Capital city: Nassau
Currency: Bahamian dollar (BSD)
GDP $7.4 billion
The Bahamas (officially the Commonwealth of The Bahamas), consists of more than 700 islands, cays, and islets in the Atlantic Ocean and encompasses 470,000 km2 of ocean space. It is located north of Cuba, southeast of the US state of Florida, and east of the Florida Keys.
The Bahamas is the site of Columbus’ first landfall in the New World in 1492. Later the Bahamas became a haven for pirates, including the infamous Blackbeard (c.1680–1718) and was known as the ‘Pirates’ republic’. To restore orderly government, Britain made the Bahamas a crown colony in 1718. In 1973 Queen Elizabeth II became its head of state and it became an independent Commonwealth realm.
The Bahamas relies on tourism to generate 60% of its GDP and attracts 5.8 million visitors per year (70% of whom are cruise ship visitors). Banking and international financial services accounts for 15% of GDP with over 250 banks and trust companies doing business in the Bahamas. The Bahamas has a reputation for stability with a parliamentary democracy governing the island nation continuously for over 280 years.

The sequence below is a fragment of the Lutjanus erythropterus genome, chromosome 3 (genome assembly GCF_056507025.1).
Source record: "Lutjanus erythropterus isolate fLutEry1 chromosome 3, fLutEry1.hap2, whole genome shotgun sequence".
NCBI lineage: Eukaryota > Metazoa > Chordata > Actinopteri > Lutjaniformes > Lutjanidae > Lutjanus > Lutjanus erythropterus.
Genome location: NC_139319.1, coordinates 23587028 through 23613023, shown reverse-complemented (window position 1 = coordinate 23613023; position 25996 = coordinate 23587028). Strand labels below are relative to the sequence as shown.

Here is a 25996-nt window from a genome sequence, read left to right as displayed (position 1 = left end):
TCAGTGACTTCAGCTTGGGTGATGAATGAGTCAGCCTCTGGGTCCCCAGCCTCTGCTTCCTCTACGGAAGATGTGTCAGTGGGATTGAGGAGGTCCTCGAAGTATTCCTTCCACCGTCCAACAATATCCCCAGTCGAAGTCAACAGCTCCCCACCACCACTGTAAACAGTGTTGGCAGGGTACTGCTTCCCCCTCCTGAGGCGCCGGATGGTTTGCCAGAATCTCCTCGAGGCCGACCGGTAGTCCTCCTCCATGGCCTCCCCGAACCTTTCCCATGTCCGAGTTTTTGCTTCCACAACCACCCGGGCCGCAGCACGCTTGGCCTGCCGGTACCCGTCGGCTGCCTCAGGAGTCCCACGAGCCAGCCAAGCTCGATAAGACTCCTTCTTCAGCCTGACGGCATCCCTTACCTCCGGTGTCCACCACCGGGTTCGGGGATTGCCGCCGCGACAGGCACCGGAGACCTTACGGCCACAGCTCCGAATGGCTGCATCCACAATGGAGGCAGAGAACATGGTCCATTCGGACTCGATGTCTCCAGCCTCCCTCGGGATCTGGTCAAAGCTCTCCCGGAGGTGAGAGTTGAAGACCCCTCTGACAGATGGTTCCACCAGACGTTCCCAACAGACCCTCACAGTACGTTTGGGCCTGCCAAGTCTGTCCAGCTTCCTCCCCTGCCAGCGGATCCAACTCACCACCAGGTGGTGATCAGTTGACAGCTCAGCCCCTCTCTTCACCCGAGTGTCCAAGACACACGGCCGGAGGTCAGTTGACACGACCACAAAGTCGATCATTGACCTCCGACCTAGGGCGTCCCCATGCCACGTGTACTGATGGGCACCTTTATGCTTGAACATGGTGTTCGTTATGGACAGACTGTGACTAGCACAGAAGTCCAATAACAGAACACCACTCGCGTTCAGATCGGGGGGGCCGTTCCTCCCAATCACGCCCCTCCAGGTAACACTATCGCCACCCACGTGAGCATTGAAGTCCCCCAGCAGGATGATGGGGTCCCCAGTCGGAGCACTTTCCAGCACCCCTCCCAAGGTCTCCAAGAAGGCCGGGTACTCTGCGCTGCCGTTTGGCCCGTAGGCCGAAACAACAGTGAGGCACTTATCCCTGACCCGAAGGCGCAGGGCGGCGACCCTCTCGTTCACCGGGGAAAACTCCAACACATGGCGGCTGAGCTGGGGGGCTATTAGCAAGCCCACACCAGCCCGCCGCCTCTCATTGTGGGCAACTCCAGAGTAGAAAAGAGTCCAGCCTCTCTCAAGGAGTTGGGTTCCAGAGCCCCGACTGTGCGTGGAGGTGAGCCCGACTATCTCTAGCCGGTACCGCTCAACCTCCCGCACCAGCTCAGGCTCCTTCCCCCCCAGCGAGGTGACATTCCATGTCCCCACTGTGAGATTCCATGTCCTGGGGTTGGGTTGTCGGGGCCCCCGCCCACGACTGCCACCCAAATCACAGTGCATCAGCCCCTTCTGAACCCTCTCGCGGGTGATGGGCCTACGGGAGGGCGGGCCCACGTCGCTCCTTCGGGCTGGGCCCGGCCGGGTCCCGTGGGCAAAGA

The economy has a very competitive tax regime. The government derives its revenue from import tariffs, VAT, licence fees, property and stamp duty taxes, but there is no income tax, corporate tax, capital gains tax, or wealth tax.
There are nearly $33 billion in declared Canadian funds parked in the Bahamas ($82,500 for every man, woman, and child there). This is because of a special tax deal between Ottawa and the Bahamas, that enables Canadian companies operating there to earn profits, pay no tax, and bring them home tax free, completely legally. This provides a major incentive for Canadian companies to set up a subsidiary in the Caribbean archipelago to serve as a hub for international operations.
"You’d be stupid not to try to cut your tax bill and those that don’t are stupid in business"
- Bono: U2